Gathering at our lakeside cottage to celebrate my daughter’s college graduation, May 26th, 2013
I was moved by Frank Bruni’s article in Sunday’s New York Times, The Gift of Siblings, since it mirrors the feelings I have towards my brother and sister. This past weekend, my daughter graduated from college. My brother planned a visit from China, where he lives, around the big event and my sister also made the two hour drive to be there, as did my husband’s sister, who drove nine hours from Boston with her son, and his brother and his wife, who live only an hour away from the college. The extended family rendezvoused at a cottage overlooking Lake Erie that we rented for the weekend. As I glanced out of the window as the sun was setting over the lake and saw everyone celebrating my daughter’s milestone together, I was grateful that I, like Bruni, had a big clan. My brother and sister are there for me during these exhilarating moments, but just as important, we’re there to prop each other up during the tough times. Just before my father passed away over a year ago, we took turns visiting him and tending to my mother’s needs. When he died, we collaborated on a fitting tribute filled with stories about his life that included his trademark good humor. When my children were only ages one and four, my mother-in-law passed away. As my husband’s large family filled her former house to pay their respects, I decided then that I was going to have another child, so my children could have an even larger support network. Had I the patience and fortitude, I would have had a fourth as well. As parents postpone childbearing and end up having smaller families, with only children becoming more the norm, I feel for the children who won’t have siblings to surround them the way I had, who will have to bear the burden of their parents’ illnesses, and eventually their death, alone, or with minimal support. This situation will take its toll emotionally on an entire population of children of boomers. I hope, that as young people contemplate the size of their family today, that they consider all that siblings have to offer. Like Bruni, I’m not only grateful for mine, but also that my children will have each others’ shoulders to lean on as they face the inevitability of their own parents aging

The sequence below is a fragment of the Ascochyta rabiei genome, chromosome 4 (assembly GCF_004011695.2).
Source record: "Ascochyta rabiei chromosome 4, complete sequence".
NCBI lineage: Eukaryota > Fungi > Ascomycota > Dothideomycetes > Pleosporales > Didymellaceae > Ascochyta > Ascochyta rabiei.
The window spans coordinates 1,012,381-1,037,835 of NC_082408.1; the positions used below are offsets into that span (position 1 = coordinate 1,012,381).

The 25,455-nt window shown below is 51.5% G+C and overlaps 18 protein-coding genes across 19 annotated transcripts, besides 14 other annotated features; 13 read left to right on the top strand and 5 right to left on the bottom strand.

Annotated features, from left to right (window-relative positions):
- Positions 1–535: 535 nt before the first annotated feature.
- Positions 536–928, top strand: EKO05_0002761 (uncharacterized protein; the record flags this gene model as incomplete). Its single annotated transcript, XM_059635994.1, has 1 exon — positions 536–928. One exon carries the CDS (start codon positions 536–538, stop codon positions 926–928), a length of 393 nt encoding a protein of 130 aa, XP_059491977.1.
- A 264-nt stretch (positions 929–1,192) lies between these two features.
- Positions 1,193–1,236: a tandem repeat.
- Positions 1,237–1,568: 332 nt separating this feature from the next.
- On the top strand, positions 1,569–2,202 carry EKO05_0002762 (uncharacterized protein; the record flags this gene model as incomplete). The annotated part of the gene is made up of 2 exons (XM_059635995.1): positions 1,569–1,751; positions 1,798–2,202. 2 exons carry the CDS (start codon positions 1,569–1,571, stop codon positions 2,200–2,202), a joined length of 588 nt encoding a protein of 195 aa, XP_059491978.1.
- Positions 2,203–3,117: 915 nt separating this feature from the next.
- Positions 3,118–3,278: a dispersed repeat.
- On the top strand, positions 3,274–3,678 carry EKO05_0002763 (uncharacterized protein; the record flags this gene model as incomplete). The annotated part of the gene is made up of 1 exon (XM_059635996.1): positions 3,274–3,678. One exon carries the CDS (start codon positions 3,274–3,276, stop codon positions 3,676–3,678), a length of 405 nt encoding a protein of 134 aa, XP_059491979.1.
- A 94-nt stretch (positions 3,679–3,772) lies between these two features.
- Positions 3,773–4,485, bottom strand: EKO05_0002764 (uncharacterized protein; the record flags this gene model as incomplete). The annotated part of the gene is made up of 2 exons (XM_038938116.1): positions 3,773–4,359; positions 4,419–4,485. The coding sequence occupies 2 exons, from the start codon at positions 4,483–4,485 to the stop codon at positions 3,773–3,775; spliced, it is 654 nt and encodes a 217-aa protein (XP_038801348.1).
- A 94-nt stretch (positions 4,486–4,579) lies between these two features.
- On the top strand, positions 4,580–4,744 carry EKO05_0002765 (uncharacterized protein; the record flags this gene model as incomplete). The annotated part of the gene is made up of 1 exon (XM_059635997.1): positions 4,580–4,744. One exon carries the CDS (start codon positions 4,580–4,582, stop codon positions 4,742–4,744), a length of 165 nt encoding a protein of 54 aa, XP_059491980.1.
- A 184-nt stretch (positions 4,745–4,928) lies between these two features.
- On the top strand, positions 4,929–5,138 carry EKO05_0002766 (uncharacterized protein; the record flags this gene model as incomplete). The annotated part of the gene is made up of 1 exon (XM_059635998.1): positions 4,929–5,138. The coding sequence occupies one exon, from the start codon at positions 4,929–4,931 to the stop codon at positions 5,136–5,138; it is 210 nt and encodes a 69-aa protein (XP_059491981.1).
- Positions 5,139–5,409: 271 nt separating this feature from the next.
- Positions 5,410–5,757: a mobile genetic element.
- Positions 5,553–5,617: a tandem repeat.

It’s taken me nearly a week since a dear friend died in a car crash to write this blog. Steve Gradwohl was killed last Saturday at the age of 51 after his car veered through three lines of traffic on a freeway, then hit an embankment. In addition to being a loyal friend to many and a wonderful husband and father, he was also an internist. And the testimonials from the many patients he treated, provided in comments in this AnnArbor.com article, show that he wasn’t your typical doctor, but one that went above and beyond to respond to his patient’s concerns. He received the Outstanding Clinician Award in 2012 from The University of Michigan Medical School. The outpouring from those who knew him only as their doctor was no surprise to me; he was both my husband’s and son’s physician. But what impressed me more was that he provided the same level of attention to all his patients. You rarely had to wait more than a day to get an appointment, and then he saw you within five minutes of your arrival, giving you his undivided attention and quickly getting to the diagnosis. His promptness was particularly astounding, given the fact that he had so many patients; everyone in our neighborhood seemed to see him. He provided his e-mail to his patients and often responded immediately whenever a patient had a question — even on the weekend — with his trademark “SEG” signature. I’m relaying this story about Steve not just because all of those close to him are reeling from this loss, but because I think it’s important to understand why he’s such a good doctor. Recently, I waited an hour with my daughter, who was ill and feverish, for her pediatrician to appear, only to have to endure the same experience a week later with my son’s dermatologist. When those doctors walked in the door, nary an apology was uttered. There’s a feeling that patients should feel fortunate to be part of such a fine medical establishment and just grin and bear it. Appointments take weeks to book; doctors can take several days to respond to questions and a weekend reply is unheard of. I’m sure the situation I face at my medical center isn’t uncommon. There will be many doctors among those gathering for tonight’s memorial to honor the memory of Steve. I hope his legacy will be that they aspire to provide the same level of care that this incredible doctor provided — something everyone should be able to expect from their physician.